1. Work out priorities: Keep a list – make the tasks possible. Prioritise the tasks in order of importance and tick off when done. Include the important people in your life as priorities and attend to these relationships.
2. Identify your stress situations: Make a list of events that leave you emotionally drained, with one or two ways to reduce the stress for each. When they occur, use them as an opportunity to practise your stress reduction techniques, then, keep notes on what works for next time.
3. Learn to ‘reframe’ statements: Don’t react to imagined insults It is a waste of time and energy to be oversensitive to imagined insults, innuendo or sarcasm. Give people the benefit of the doubt, talk over the situation with someone you trust. They may have another spin on what was said.
4. Think before you commit yourself to other people’s expectations: We can often perform tasks merely to feel accepted by other people. Practice saying “no” to requests that are unreasonable or more than you can handle at the time – rather than suffer subsequent regrets and stress. Consider whether you should learn to rely less on the approval of others, again, talk this over with someone you trust.
5. Move on: Don’t dwell on past mistakes Feelings of guilt, remorse and regret cannot change the past and they make the present difficult by sapping your energy. Make a conscious effort to do something to change the mood (eg mindfulness technique or something active you enjoy) when you feel yourself drifting into regrets about past actions. Learn from it and have strategies in place for next time. Learn to forgive yourself for past mistakes.
6. Learn to defuse anger and frustrations rather than bottle them up: Express and discuss your feelings to the person responsible for your agitation. If it is impossible to talk it out, plan for some physical activity at the end of the working day to relieve tensions. Let go of grudges –they do not affect the potential victim because he does not necessarily know about them. However, the grudge-bearer pays a price in energy and anxiety just thinking about revenge.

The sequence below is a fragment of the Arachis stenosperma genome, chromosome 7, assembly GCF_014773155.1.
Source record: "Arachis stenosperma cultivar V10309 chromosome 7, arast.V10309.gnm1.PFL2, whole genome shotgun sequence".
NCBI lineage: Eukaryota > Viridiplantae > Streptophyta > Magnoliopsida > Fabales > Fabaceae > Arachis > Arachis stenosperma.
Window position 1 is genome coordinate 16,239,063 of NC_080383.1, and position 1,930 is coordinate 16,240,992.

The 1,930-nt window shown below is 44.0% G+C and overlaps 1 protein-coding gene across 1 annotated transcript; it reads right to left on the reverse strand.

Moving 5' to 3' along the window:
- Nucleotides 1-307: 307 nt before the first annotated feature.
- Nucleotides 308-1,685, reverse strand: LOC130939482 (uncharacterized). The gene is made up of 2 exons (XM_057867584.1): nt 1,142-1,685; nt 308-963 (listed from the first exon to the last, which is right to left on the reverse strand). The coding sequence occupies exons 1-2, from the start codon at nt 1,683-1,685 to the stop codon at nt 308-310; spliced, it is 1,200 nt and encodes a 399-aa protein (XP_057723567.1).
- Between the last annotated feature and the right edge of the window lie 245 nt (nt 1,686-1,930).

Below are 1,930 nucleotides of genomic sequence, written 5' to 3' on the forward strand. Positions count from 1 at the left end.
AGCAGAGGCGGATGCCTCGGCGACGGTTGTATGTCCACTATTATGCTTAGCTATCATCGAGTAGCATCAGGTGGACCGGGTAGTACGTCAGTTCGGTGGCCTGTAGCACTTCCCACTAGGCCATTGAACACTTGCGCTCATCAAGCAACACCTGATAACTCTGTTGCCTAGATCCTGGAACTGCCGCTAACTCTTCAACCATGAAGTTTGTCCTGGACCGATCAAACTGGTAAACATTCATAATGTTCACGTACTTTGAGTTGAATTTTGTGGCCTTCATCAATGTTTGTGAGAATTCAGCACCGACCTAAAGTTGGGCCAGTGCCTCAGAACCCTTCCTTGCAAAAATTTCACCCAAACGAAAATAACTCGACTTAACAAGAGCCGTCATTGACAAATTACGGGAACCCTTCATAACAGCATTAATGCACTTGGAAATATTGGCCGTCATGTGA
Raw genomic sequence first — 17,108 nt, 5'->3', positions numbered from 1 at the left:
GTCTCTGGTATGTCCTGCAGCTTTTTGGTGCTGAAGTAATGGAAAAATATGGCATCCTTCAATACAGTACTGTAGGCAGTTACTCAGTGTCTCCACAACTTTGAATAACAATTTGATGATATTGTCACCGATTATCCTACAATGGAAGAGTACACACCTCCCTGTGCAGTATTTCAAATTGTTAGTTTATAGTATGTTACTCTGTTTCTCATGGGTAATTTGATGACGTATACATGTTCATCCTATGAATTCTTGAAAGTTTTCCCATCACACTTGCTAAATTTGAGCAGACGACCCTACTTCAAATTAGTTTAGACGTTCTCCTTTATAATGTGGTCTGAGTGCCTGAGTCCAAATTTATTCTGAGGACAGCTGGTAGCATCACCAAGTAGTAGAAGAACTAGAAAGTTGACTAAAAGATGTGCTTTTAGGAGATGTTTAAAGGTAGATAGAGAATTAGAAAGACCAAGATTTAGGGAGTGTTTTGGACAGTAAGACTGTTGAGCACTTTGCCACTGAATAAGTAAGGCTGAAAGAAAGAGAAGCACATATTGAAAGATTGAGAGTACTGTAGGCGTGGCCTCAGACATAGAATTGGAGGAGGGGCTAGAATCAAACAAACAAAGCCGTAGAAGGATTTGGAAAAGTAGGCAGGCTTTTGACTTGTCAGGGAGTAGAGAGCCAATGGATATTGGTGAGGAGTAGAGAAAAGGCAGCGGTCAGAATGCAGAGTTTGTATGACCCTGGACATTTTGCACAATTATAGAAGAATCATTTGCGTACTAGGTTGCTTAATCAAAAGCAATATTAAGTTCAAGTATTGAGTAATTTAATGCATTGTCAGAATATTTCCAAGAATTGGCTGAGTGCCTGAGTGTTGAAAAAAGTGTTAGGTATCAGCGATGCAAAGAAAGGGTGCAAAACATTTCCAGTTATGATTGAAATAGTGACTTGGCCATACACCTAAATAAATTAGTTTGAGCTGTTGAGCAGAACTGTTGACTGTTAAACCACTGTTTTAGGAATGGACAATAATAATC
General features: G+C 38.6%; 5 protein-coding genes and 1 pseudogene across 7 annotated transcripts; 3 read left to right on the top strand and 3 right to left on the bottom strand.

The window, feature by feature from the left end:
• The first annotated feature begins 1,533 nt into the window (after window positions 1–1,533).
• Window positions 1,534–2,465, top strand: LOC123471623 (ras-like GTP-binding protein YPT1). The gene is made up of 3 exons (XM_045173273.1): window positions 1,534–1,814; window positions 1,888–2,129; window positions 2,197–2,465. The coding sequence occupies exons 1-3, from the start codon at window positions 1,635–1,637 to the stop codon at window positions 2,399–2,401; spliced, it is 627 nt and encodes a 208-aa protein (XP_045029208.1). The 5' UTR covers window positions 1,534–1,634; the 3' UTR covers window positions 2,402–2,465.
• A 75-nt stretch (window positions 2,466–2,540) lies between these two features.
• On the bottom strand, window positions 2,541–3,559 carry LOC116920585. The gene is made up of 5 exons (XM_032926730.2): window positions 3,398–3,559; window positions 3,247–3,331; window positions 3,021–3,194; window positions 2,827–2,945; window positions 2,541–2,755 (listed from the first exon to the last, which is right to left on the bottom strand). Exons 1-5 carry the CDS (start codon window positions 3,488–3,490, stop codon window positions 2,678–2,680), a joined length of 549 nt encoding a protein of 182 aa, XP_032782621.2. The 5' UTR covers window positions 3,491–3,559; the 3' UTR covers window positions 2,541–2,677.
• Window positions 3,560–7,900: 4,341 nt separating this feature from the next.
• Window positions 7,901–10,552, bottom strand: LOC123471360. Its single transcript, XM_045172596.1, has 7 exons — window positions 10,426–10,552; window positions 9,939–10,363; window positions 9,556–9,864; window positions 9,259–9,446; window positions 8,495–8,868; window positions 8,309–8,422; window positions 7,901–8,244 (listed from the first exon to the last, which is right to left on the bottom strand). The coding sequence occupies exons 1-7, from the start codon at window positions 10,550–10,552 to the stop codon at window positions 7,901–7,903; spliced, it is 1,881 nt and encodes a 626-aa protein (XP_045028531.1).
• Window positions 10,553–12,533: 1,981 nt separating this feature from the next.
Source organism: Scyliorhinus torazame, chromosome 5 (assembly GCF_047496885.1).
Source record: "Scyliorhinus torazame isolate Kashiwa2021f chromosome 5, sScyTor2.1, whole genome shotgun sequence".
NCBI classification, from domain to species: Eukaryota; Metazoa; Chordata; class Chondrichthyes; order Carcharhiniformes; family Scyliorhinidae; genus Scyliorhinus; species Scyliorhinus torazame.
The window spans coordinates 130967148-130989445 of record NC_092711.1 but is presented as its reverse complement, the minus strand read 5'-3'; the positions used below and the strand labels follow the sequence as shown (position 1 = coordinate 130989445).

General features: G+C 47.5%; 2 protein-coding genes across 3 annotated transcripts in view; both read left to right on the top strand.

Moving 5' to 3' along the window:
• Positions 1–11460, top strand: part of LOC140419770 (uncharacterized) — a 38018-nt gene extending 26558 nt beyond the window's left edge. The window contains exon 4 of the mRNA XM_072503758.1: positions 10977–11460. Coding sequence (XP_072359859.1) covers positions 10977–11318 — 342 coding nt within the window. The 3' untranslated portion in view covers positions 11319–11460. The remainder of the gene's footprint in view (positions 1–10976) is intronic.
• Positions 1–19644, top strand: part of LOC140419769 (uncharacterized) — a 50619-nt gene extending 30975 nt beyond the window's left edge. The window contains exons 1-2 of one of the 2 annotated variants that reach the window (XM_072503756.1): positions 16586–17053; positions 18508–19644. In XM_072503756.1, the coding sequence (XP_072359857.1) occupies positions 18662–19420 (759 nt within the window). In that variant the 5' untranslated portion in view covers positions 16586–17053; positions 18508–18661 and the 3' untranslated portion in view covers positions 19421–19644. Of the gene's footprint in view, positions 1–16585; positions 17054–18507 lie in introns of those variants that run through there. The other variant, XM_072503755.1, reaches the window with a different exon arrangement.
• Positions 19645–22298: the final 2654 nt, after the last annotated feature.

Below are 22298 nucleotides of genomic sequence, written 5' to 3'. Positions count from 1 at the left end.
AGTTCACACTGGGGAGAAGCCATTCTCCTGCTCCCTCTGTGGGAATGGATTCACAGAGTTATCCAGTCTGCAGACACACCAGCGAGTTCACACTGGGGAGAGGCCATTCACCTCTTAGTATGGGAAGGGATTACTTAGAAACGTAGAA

7. Set aside time each day for recreation and exercise: Gentle repetitive exercise such as walking, swimming, cycling are good to relieve stress. Meditation, yoga, pilates and dance are also excellent. The trick is to find what suits you best. Hobbies that focus attention are also good stress relievers. Take up a new activity unrelated to your current occupation, one that gives you a sense of achievement and satisfaction. Establish new friends in your newly found interest. There are handouts with a range of techniques for relaxation and mindfulness on the website that you can use. The daily mood chart can be used to rate the impact of applying new strategies.
8. Take your time: don’t let people rush you: Frenzied activities lead to errors, regrets, stress. Request time to orient yourself to the situation. At work, if rushed, ask people to wait until you finish working or thinking something out. Plan ahead to arrive at appointments early, composed and having made allowances for unexpected hold-ups. Practice approaching situations ‘mindfully’.
9. Take your time on the road: Don’t be an aggressive car driver. Develop an “I will not be ruffled” attitude. Drive defensively and give way to bullies. Near misses cause stress and strain, so does the fear of being caught for speeding. If possible avoid peak hour traffic. If caught in it, relax by concentrating on deep (stomach) breathing or ‘mindful driving’ (using mindfulness technique, also available on website). Advanced driving lessons can be useful.
10. Help children and young people to cope with stress: Children need the experience of being confronted with problems to try out and improve their ability to cope. By being overprotective or by intervening too soon, parents may prevent young people from developing valuable tolerance levels for problems, or from acquiring problem-solving skills.
11. Think positively – you get what you expect: Smile whenever possible –it’s an inexpensive way of improving your looks and how you feel. Try and find something positive to say about a situation, particularly if you are going to find fault. You can visualise situations you have handled well and hold those memories in your mind when going into stressful situations.
12. Cut down on drinking, smoking, sedatives and stimulants: They only offer temporary relief and don’t solve the problem. They can create more problems in terms of physical and mental health. Consider the effects you are looking for (sedation or stimulation) and how else you can achieve them.
For further support & advice contact EAP Assist.